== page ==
Intangible assets: The leading source of moats
Intangible assets - Patents, brands, regulatory licenses, and other intangible assets can prevent competitors from duplicating a company's products, or can allow the company to charge a significant price premium.
The term “economic moat” describes a company’s ability to maintain its competitive advantages and defend its long-term profitability. This moat investing education series explores the five primary sources of moat, according to Morningstar: 1) switching costs; 2) intangible assets; 3) network effect; 4) cost advantage; 5) efficient scale. Each week, we’ll write a new blog focused on each of these sources of moat.
Here we explore the concept of intangible assets.
Intangible assets help build strong, identifiable advantages
Patents are a legal barrier to entry that protect companies from unauthorised commercial usage of their products by competitors. Similarly, government licenses may raise the entry hurdles for new competitors. Additionally, brands equity can increase a customer’s willingness to pay for a product or service. These are examples of what Morningstar refers to as “intangible assets.”
Intangible assets: Patents, brands, regulatory licenses, and other intangible assets can prevent competitors from duplicating a company's products, or can allow the company to charge a significant price premium.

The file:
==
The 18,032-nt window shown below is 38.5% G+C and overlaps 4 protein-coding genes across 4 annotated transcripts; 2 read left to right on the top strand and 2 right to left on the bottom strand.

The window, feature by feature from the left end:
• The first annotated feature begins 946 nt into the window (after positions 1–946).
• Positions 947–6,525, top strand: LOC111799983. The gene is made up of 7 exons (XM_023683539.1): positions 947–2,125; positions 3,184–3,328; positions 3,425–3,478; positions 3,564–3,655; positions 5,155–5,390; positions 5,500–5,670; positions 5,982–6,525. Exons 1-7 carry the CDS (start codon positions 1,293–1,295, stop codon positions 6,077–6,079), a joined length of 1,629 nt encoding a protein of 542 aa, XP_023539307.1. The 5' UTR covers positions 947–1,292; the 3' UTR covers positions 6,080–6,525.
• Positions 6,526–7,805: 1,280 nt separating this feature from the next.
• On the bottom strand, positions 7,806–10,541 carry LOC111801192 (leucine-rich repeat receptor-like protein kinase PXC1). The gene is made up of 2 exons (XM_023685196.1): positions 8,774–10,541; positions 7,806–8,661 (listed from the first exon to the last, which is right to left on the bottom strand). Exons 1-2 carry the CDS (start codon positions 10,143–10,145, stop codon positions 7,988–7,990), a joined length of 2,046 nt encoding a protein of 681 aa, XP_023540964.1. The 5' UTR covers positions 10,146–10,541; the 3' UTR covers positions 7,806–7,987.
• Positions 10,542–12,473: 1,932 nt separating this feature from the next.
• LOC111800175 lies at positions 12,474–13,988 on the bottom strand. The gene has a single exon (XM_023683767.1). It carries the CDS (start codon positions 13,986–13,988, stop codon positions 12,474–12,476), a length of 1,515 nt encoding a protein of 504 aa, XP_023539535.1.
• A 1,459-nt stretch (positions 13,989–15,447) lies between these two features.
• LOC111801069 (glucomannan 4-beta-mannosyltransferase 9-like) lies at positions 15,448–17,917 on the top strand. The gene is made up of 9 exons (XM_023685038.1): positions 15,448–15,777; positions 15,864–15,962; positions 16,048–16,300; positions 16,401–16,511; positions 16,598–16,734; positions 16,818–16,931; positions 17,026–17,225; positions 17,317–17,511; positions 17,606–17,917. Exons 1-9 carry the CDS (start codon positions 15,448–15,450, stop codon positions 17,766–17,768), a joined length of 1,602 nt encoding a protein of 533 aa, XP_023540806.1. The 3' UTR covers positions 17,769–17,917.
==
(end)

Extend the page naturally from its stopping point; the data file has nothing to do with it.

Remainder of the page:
Although not always easy to quantify, intangible assets are one of the primary sources of strong competitive advantages for businesses and a key economic moat source. Intangible assets can include corporate intellectual property, such as patents, trademarks, copyrights, government licenses, and business methodologies that help companies generate economic profits.
Intangible assets in action
Starbucks is the leading specialty coffee retailer in the US. According to Morningstar, Starbucks’ wide economic moat comes from its “brand intangible asset that commands premium pricing combined with meaningful scale advantages.” Morningstar adds, “With a widely recognised brand, Starbucks is among the few retail concepts to be successfully replicated across the globe.”
Eli Lilly and Co. is a pharmaceutical company that focuses on neuroscience, endocrinology, oncology and immunology. Patents are critical in preventing competitors from duplicating its drugs. Morningstar notes that “patents, economies of scale, and a powerful distribution network support Eli Lilly’s wide moat. Eli Lilly’s patent-protected drugs carry strong pricing power, which enables the firm to generate returns on invested capital in excess of its cost of capital.”